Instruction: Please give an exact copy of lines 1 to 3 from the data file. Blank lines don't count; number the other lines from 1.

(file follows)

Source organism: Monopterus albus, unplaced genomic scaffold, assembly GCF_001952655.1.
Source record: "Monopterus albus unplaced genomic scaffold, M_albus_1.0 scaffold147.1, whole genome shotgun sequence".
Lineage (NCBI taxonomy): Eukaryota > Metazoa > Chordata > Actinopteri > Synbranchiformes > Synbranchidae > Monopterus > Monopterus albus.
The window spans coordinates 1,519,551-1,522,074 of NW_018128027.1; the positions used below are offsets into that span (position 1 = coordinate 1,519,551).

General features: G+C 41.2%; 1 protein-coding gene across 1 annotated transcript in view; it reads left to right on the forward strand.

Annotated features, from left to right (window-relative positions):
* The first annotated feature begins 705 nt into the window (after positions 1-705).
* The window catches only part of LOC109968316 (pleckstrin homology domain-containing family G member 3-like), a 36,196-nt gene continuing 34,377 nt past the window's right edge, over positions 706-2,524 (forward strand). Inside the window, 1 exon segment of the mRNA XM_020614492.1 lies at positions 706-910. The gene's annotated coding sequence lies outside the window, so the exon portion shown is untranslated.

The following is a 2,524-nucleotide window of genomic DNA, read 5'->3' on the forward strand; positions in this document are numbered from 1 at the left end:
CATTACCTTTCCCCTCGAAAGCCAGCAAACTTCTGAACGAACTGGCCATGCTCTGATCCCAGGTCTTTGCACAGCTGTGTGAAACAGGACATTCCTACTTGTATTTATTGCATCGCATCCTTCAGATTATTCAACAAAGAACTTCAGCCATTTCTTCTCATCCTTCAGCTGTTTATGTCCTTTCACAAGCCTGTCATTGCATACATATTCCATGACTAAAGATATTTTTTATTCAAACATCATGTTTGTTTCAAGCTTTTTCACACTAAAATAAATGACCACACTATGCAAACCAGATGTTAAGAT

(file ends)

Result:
Source organism: Monopterus albus, unplaced genomic scaffold, assembly GCF_001952655.1.
Source record: "Monopterus albus unplaced genomic scaffold, M_albus_1.0 scaffold147.1, whole genome shotgun sequence".
Lineage (NCBI taxonomy): Eukaryota > Metazoa > Chordata > Actinopteri > Synbranchiformes > Synbranchidae > Monopterus > Monopterus albus.